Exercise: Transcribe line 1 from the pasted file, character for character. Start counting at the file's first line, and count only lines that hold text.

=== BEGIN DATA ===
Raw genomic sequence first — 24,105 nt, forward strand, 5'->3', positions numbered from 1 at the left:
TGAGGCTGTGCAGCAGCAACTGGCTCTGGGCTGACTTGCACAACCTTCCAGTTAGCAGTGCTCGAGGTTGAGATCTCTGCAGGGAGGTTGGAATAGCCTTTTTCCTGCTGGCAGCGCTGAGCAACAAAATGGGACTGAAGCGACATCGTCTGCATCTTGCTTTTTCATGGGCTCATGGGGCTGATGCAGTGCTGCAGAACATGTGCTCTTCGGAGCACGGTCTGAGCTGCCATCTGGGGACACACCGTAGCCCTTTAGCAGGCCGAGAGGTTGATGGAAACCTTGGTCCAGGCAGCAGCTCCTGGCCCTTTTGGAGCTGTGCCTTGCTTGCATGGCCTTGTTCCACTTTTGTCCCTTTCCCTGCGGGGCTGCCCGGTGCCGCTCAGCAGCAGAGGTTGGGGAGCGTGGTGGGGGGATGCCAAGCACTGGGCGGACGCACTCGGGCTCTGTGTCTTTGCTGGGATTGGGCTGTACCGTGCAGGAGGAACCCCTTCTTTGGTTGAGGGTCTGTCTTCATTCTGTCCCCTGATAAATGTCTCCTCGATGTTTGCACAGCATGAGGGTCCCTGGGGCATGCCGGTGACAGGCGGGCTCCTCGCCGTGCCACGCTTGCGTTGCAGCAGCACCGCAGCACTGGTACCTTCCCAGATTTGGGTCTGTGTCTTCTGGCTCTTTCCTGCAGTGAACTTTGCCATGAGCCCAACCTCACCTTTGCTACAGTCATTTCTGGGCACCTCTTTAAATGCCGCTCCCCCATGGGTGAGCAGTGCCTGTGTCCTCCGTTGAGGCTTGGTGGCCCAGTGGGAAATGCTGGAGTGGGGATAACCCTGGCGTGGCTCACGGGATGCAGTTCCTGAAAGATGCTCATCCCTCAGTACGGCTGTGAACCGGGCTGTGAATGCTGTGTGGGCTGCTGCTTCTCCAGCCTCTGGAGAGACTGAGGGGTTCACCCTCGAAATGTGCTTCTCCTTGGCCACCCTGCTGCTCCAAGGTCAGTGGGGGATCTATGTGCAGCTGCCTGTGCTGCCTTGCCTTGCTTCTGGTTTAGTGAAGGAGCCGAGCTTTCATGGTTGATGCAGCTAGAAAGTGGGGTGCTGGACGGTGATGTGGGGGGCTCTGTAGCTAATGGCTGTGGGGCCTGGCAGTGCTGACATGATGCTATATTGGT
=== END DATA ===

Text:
Raw genomic sequence first — 24,105 nt, forward strand, 5'->3', positions numbered from 1 at the left: